How Does the SSA Judge Your Residual Functional Capacity for Work?
When making a disability determination, the Social Security Administration will assess your residual functional capacity, which serves as an indicator of whether you are able to work. The SSA will examine an array of medical records, doctor’s notes, and other information to determine your limitations and ability to complete work tasks. For more information about your disability application or how your RFC affects your disability claim, contact Charlotte, North Carolina, disability attorney Gary Brown at Disability Attorney Services.
How Residual Functional Capacity Is Determined
When the SSA receives your application for disability benefits, they will try to determine to what extent your conditions prevent you from working. They will do this by assessing which activities and tasks you are able to do.
A disability claims examiner will complete a Residual Functional Capacity (RFC) assessment form, using your medical records, statements from doctors and other evidence you have submitted. The SSA will review the limitations of your disability and state what you can and cannot do according to your records.
For example, if you can stand for up to two hours and sit for four or more hours, then that will be noted. You may also have restrictions on specific things like standing on ladders or the operation of hazardous machinery.
Physical RFCs And Your Disability Application
If you have one or more physical impairments, then the SSA will assess your physical RFCs. This will include exertional as well as nonexertional work.
Exertional levels of work may be rated as sedentary, light, medium or heavy. They assess to what extent you can do physical activities, including:
Nonexertional limitations are assessed in the following areas:
The physical RFC will evaluate your symptoms and how they impact your abilities. It will also ask for treating or examining source statement.
What Level Of Work Can You Complete?
A physical RFC will operate to determine which level of work you are able to complete: sedentary, light, medium, heavy, or very heavy. The SSA will review your limitations and place you in one of those physical work categories.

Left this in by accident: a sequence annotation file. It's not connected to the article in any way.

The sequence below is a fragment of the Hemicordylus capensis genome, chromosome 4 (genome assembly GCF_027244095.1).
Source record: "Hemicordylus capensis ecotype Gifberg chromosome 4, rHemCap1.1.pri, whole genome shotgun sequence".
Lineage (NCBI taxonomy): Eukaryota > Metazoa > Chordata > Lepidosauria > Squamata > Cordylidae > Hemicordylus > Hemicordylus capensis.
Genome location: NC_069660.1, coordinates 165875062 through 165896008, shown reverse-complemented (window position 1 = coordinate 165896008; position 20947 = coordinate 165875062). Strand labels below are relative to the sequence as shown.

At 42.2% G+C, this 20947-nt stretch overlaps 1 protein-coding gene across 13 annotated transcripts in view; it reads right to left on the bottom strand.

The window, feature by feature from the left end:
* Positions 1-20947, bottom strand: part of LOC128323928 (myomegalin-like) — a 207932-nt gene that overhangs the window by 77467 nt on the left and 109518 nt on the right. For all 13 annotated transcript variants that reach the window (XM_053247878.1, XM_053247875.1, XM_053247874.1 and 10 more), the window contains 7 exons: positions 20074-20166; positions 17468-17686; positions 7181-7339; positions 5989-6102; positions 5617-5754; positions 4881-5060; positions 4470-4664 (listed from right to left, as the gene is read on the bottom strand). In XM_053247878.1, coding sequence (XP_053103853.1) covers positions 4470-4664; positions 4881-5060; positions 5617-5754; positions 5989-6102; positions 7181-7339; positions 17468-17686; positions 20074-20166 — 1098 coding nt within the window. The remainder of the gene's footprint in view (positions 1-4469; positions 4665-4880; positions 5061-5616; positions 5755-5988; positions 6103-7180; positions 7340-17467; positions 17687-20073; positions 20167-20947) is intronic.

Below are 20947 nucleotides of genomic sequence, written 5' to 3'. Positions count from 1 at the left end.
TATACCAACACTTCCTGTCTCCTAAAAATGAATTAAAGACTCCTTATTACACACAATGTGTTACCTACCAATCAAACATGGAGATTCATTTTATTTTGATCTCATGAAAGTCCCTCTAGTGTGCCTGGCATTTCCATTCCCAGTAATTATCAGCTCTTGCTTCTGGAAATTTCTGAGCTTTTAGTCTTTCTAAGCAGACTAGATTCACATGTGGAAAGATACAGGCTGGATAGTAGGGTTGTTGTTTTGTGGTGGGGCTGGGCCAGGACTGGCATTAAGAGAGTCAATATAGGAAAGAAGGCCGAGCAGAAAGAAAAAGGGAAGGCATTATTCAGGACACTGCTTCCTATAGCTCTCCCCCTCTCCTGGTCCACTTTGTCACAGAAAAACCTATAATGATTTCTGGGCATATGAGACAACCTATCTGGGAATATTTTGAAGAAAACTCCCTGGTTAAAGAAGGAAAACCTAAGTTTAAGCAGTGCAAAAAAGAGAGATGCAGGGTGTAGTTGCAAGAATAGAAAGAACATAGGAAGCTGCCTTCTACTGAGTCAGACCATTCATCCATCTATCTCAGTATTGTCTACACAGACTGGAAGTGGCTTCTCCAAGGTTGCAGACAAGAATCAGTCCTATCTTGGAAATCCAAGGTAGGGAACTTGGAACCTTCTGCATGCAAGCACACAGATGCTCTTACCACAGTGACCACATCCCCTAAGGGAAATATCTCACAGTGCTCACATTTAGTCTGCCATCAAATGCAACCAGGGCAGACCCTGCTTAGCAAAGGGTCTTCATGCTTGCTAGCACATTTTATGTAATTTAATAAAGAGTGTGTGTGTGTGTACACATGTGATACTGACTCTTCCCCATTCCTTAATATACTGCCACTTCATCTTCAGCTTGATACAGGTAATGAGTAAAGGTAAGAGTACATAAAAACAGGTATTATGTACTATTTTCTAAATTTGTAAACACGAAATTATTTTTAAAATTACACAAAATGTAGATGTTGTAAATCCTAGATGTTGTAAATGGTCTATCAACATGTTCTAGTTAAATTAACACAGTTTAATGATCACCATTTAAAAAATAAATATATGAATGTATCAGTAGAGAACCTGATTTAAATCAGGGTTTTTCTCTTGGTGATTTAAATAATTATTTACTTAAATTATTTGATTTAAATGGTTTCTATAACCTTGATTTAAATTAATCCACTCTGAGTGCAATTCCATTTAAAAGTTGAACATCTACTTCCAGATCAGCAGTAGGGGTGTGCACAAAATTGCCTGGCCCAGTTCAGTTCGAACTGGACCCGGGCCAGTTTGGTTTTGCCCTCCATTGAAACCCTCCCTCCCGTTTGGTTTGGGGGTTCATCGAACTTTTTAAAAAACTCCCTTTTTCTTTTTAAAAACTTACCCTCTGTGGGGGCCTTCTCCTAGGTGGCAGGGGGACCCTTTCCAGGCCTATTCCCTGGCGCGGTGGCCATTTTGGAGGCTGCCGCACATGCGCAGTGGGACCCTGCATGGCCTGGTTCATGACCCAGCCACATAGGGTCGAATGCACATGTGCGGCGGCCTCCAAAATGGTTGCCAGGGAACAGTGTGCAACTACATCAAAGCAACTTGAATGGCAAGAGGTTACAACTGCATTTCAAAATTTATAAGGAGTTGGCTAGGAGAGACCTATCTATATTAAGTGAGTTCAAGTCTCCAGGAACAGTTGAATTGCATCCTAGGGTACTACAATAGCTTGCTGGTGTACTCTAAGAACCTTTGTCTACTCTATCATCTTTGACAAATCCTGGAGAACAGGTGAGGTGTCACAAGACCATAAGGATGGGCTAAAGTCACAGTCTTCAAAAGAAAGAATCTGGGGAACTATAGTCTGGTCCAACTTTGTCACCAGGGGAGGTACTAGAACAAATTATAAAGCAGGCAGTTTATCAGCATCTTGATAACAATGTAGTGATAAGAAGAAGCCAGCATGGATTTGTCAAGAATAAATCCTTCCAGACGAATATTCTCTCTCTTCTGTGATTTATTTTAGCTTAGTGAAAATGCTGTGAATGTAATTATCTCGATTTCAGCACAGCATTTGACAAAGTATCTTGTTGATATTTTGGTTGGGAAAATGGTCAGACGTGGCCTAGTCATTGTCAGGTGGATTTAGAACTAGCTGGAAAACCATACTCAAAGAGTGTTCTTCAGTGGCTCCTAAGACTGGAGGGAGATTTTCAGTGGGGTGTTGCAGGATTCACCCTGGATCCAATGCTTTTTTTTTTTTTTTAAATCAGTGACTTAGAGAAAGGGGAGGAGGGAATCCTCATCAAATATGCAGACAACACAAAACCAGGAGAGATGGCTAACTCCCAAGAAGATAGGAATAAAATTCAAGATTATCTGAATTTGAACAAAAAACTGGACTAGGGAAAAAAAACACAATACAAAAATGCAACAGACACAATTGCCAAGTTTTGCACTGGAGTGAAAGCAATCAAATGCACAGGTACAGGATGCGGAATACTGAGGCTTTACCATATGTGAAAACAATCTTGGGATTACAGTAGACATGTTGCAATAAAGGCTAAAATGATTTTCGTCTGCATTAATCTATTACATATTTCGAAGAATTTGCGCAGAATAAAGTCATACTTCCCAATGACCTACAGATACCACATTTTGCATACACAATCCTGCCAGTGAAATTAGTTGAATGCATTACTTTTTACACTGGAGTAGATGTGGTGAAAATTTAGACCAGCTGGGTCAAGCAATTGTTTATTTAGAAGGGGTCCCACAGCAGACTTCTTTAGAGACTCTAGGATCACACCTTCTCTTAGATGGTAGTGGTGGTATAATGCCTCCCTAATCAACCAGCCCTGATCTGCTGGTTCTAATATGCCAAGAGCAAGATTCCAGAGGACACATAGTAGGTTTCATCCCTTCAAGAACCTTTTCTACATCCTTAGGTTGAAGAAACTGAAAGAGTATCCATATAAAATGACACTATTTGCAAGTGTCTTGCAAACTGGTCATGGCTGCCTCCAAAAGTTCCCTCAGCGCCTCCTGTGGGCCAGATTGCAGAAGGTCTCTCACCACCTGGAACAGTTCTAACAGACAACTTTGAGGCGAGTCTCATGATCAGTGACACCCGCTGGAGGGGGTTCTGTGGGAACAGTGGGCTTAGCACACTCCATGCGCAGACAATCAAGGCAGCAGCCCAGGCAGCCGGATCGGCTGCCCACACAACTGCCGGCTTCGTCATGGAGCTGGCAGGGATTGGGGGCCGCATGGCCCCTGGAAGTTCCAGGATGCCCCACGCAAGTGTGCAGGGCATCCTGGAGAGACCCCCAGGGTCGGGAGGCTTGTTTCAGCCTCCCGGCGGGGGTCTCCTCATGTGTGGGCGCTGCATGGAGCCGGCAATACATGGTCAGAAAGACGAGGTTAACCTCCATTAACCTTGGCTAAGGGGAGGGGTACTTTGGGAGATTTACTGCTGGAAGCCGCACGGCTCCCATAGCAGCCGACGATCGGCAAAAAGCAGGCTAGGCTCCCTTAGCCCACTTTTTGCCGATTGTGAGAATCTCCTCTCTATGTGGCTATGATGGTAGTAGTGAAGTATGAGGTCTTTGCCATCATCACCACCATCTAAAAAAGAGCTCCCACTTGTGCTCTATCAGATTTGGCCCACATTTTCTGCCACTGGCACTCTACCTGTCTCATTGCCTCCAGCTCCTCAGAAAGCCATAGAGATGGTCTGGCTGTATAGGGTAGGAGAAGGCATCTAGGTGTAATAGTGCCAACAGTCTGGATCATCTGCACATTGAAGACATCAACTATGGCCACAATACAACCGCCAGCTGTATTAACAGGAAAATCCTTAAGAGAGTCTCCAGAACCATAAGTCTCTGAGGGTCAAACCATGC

- Sedentary work is that which expects you to lift no more than 10 pounds at a time and occasionally lift and carry small things like files and tools. These jobs are mostly sitting, but you may be expected to walk and stand on occasion.
- Light work requires lifting up to 20 pounds on occasion and frequently lifting up to 10 pounds. This type of work requires frequent walking and standing along with the ability to push and pull with arms and legs. Additionally, if you can do light work, the SSA will consider you able to do sedentary work.
- Medium work requires you to lift up to 50 pounds and frequently carry up to 25 pounds. If you’re able to do medium work, the SSA will consider you able to do lower levels of work.
- Heavy work requires you to lift up to 100 pounds occasionally and up to 50 pounds frequently. If you’re able to do heavy work, the SSA will consider you able to do lower levels of work.
- Very heavy work requires you to lift items over 100 pounds, and lift or carry items up to 50 pounds frequently. If you’re able to do very heavy work, the SSA will consider you able to do all other levels of work.
Mental RFCs And Your Disability Application
If your conditions include mental difficulties or emotional illnesses, then the SSA will likely assess your mental RFCs as well. Mental RFCs assess the following:
- Understanding and memory
- Sustained concentration and persistence
- Social interaction
These are ranked by level of ability rated in the following manner:
- Not significantly limited
- Moderately limited
- Markedly limited
- No evidence of limitation in this category
- Not rateable on available evidence
The assessment form will also ask the examiner for a functional capacity assessment in narrative form. This gives the examiner an opportunity to summarize any conclusions based on medical records or an examination of the claimant.
Applying RFCs To Your Disability
The SSA will use your residual functional capacity to determine what types of jobs you may be able to perform. They must consider both your physical and mental limitations. They will look at requirements for jobs in the United States and determine whether there are jobs that are as demanding or less demanding than your abilities according to your RFCs. If you are unable to do any simple, unskilled jobs, the SSA is more likely to deem you eligible for disability benefits.
The SSA will also determine if you are able to complete prior jobs. They will look at your jobs for the past 15 years and determine whether your current level of RFC will work at those jobs as well. They will also evaluate your education, age, skills and more to determine if you can learn a new job that is similar or different from your old jobs.
Call A Charlotte, North Carolina, Disability Lawyer Today to Learn More About Residual Functional Capacity Assessments
The disability process can be long and complex, so it’s best to consult with an experienced disability attorney to determine your chances of being approved for Social Security Disability benefits. Call attorney Gary Brown at Disability Attorney Services to learn more.